There’s an old saying that states imitation is the sincerest form of flattery. Of course, there’s another saying that states parody is the lowest form of comedy. Since I’ve never put much stock in old sayings, I leave it to you to decide if either are true.
Honestly, who throws a baby out with bathwater?
While I may not pay much mind to things the ever ephemeral “they” always seem to be saying, I do have a deep seated love of parody. It’s not an easy thing to do right, as can be seen by the Scary Movie franchise, that attempts to be parody, but just comes off as crass. When it is done right, by the likes of such comics as Stephen Colbert, it is an almost transcendent experience.
I mean, come on, he did it so well, Republicans actually thought he was really one of them for a long time. That’s not just comedy, it’s almost art.
The thing about parody is that it is, ultimately, a form of comedy, and like all things, comedy is highly subjective. Some people will love it, while others won’t. This reminds me of another classic saying, and one that I find I actually have to agree with. You can’t make everybody happy.
Pissing everyone off, naturally, is easy. I’ve always been better at that, anyway, and learned a long time ago to just not bother trying to make folks happy. Most never seem to appreciate it anyway.
All of which brings me, in the most roundabout way possible, to my latest read, Chocolate Wars, by Joseph Hagen.
While it is obviously a parody of Star Wars, and in that, it is pretty darn good, it sort of goes a step further and actually makes an effort to be it’s own thing as well. Personally, I find it managed that a bit better.
Unlike Star Wars, which is set in a far away galaxy, long ago, Chocolate Wars is set in a dimension close to our own, and while familiar, is still very different. There, the evil lord Sakarin is attempting to take over the Milky Way galaxy, opposed by the Wonkka Alliance, and the powerful Chedi, users of the sacred Fudge.
I am totally not making any of that up. Someone else did. It’s kind of a relief, actually, as some of the stuff I make up is weird enough. I take an odd comfort in knowing there’s someone as strange as me in the world.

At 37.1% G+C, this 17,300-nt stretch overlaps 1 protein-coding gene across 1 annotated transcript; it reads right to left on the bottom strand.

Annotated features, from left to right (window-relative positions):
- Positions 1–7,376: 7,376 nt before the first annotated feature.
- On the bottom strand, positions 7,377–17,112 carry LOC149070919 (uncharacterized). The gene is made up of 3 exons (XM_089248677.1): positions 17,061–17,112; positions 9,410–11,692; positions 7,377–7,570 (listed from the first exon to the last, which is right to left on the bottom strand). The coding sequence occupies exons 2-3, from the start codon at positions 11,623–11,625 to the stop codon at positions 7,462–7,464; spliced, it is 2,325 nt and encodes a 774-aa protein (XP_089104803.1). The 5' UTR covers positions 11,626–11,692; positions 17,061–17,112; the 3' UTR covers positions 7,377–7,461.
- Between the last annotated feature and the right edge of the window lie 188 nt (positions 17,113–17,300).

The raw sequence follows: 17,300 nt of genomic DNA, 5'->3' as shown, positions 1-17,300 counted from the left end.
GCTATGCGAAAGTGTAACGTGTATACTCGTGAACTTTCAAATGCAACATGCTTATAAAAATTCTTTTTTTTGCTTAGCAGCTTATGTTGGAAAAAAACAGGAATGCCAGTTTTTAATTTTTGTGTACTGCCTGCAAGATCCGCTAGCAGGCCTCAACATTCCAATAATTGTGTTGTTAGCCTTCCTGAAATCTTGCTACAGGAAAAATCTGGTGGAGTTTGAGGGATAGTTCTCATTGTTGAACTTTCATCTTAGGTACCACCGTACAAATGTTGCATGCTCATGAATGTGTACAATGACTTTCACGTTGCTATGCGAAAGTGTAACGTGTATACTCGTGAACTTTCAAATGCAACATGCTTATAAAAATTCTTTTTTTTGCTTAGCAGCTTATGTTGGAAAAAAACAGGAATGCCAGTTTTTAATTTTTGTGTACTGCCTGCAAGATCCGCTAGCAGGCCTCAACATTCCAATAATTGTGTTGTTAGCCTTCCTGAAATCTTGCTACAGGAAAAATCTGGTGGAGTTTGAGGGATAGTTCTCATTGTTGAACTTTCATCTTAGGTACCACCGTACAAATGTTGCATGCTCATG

As a parody of Star Wars, the resemblances are kept pretty minimal. There’s the obvious stuff, with the Chedi and the Fudge, but past that, Joseph Hagen lets the story be it’s own thing, and that is what really lets it be a fun read. Rather than try to make the plot and story beats fit the Star Wars movies, he weaves his own plot, creating something that is only a parody on the surface.
It’s kind of like a chocolate covered cherry. You get the sweet milky chocolate on the surface, familiar as it is, while the inside has a new, rich, and different flavor.
I actually just wrote that, didn’t I?
The first part of a five part serial, Sweet Destiny focuses mainly on the efforts of a couple of Chedi to capture Wardo the Nutt, a former allie of the Wonkka Alliance who has betrayed them and joined the Empire for reasons unknown. During this attack on his stronghold, most of the first installment is used to introduce us to our main characters, Duke, Hagjo, and Schan, as well as do a bit of world building.
There’s also so much word play, it’s crazy. All of this is interspersed with random facts about the galaxy, both past and present, giving more than few reasons to snicker (see what I did there?) while also managing to bring a tone of actual seriousness.
It’s crazy, funny, weird, and very well written, is what I’m getting at here. Just a really fun read, at least for people with a good sense of humor, and those who know how to not take things too seriously. Which, actually, is pretty important. If you got angry at William Shatner’s recent run of poking fun at Star Wars on Twitter, you may want to avoid this. If you laughed, like I did, go pick Chocolate Wars up and enjoy.
I promise, it’ll melt in your mouth, not in your hands.
That promise is totally not binding.